What the Internet giveth, the hackers taketh away. The most important tool of the twenty-first century continues to open doors and connect us with others from around the globe. But in spite of all the advancements the Internet has provided, it is also unfortunately the weapon of choice for would-be identity thieves and hackers.
The recent compromise of four-million federal government employees’ information serves as an important reminder of this imposing threat. While the extent of the breach is still being determined by federal investigators, it appears the hack impacted employees of the executive branch but not the legislative or judicial branches, nor uniformed United States military personnel.
With thousands of Department of Defense personnel and federal contractors right here in the Tennessee Valley, security and privacy remains paramount in online activities. While there’s no way to eliminate the threat completely, we wanted to share some of the ways we’re protecting our information at Martinson & Beason, P.C., and we want to advise our clients to do the same.
Use strong passwords and change them regularly. Make it difficult for hackers to gain access to your accounts. Utilize upper and lowercase letters, numbers and symbols. Use different passwords for different accounts. Additionally, question whether you really need to access sensitive information from a public wifi portal.
- Leave private information out of emails and instant messages. Never send your social security number, bank account, or credit card information, etc. over an email or any unsecure online communication. Once in cyberspace, always in cyberspace.
- Evaluate whether you’re oversharing on Facebook and social media. While we’re not advocating leaving your favorite social media platforms altogether, consider removing personal information such as your birth date, mother’s maiden name, and other identifiable information. As another consideration, think twice before notifying the online world that you’re leaving town for two weeks for that summer vacation.
- Only shop from secure online stores. When ordering online, check out the store’s security credentials. Look for a tiny padlock icon or other indication that your transaction information is safe and secure.
- Watch out for phishing scams and the “stranded traveller” scam. Beware of emails that appear to come from friends or family asking for money to help them get home or get out of bind. As soon you think you may have fallen victim to a phishing scam, notify your bank and other appropriate law enforcement agencies such as the Alabama Attorney General’s Consumer Protection Hotline at 1-800-392-5658, The Better Business Bureau at (256) 533-1640, or check out the Internet Crime Complaint Center at www.ic3.gov.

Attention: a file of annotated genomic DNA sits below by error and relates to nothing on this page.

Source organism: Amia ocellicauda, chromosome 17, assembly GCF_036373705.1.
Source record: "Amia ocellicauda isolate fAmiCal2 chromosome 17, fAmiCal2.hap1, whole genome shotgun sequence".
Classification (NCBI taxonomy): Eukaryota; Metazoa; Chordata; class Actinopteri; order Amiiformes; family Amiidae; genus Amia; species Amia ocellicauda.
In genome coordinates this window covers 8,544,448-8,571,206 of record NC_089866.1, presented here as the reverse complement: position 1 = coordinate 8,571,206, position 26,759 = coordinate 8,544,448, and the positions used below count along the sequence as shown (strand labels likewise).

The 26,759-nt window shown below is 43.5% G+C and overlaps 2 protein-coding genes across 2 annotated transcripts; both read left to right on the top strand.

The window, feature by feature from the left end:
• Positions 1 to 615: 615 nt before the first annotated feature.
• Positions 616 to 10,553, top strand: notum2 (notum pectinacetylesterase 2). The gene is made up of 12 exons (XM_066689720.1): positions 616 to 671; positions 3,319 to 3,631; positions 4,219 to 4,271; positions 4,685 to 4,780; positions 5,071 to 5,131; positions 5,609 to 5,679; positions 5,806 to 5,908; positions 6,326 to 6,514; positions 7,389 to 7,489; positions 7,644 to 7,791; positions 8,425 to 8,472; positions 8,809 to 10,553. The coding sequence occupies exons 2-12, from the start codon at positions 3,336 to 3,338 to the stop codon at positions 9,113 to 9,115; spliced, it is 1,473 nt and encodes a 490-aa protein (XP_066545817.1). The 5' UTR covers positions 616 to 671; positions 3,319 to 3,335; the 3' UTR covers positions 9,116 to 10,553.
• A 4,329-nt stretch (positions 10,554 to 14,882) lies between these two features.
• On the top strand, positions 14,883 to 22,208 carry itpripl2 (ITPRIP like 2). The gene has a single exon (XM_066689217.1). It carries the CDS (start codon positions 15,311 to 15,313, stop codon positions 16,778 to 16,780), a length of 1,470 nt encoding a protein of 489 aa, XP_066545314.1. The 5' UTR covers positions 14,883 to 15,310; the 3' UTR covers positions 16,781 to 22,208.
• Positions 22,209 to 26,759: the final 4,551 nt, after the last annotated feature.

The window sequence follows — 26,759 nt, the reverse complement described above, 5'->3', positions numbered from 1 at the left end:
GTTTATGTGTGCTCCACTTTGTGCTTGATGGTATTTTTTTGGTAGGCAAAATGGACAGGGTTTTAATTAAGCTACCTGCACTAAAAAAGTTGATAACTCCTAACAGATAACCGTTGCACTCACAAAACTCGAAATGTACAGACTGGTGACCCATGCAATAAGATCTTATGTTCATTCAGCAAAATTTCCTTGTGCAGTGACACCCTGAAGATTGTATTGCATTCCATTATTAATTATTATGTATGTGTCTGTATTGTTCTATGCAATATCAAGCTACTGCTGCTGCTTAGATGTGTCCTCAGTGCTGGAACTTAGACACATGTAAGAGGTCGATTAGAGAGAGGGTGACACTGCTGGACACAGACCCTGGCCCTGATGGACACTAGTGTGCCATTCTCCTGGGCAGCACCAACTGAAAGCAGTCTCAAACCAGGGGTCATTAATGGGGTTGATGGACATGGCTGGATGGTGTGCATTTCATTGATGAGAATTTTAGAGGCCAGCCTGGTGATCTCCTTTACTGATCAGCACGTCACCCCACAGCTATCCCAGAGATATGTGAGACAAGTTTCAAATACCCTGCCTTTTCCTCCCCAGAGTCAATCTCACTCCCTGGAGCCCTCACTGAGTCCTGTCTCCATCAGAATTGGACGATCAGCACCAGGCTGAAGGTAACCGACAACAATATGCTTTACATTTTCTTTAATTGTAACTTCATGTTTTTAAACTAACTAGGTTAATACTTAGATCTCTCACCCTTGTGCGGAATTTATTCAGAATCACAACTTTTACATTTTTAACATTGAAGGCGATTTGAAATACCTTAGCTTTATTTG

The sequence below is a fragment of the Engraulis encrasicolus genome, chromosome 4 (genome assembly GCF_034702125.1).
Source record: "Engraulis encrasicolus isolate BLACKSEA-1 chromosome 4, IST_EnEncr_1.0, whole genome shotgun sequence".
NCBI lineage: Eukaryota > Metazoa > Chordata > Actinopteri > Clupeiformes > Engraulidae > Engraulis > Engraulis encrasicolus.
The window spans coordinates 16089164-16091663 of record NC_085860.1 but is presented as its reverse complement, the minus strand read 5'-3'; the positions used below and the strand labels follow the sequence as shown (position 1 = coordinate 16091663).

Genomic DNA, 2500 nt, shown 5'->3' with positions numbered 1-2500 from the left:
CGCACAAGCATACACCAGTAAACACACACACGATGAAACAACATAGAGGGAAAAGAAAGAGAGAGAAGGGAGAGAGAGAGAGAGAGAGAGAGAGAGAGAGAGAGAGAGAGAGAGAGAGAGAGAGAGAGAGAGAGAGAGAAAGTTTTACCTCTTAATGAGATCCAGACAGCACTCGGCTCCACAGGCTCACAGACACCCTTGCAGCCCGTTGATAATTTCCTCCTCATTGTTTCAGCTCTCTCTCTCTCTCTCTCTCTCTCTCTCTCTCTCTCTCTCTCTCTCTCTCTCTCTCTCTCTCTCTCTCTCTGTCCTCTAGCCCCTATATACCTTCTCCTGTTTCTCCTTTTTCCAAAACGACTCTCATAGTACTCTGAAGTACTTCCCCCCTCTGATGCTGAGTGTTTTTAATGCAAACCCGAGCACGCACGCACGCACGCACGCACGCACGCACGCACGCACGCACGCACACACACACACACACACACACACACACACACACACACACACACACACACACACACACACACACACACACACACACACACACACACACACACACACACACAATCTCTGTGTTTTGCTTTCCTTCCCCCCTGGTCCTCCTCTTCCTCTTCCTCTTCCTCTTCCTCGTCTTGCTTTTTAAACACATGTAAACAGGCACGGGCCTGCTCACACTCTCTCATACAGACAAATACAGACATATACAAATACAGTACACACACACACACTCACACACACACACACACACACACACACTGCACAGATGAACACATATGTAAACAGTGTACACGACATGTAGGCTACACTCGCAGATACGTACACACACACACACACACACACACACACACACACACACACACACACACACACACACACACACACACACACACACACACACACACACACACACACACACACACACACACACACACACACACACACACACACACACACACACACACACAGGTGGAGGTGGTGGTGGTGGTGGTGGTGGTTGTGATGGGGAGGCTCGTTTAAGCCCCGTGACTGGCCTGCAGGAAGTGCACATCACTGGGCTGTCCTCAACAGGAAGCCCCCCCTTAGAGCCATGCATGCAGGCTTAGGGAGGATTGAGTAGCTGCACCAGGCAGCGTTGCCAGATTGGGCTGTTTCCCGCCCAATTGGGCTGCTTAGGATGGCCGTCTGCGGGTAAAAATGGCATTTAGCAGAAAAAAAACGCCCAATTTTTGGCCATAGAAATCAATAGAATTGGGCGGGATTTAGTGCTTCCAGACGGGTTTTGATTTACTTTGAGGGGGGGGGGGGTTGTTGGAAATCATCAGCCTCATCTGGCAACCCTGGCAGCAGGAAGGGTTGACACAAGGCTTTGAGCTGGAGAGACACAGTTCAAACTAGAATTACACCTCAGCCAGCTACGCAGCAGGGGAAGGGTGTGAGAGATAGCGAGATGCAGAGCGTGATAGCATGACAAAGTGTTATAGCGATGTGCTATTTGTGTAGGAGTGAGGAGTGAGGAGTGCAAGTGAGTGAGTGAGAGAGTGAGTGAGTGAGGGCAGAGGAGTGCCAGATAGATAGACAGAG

- Monitor your child’s browsing. While today’s youth has virtually grown up online, it’s still important to make sure your child isn’t divulging personal or identifiable information over the Internet. This includes online and video games with chatrooms and messaging capabilities.
- Closely monitor your finances. By switching to online banking and e-statements, you eliminate the possibility of mail fraud and can watch account activity in real-time. Make use of your bank’s phone application, if they offer one, and address suspicious activity swiftly.
- Use a phone password. If you’re not already doing so, setting up a password on your phone is one of the quickest and easiest changes you can make. As with any password, change your phone lock regularly.
Although no 100 percent guarantee exists against hackers, you can greatly reduce your risk by following these steps. Remember: if you do suspect your account or information has been compromised, contact the authorities immediately. We also recommend that you regularly check your credit report. If you have any further cybersecurity questions or concerns, call Martinson & Beason, P.C. to speak with one of our attorneys.
For more information on how to check your credit report, please see the page below: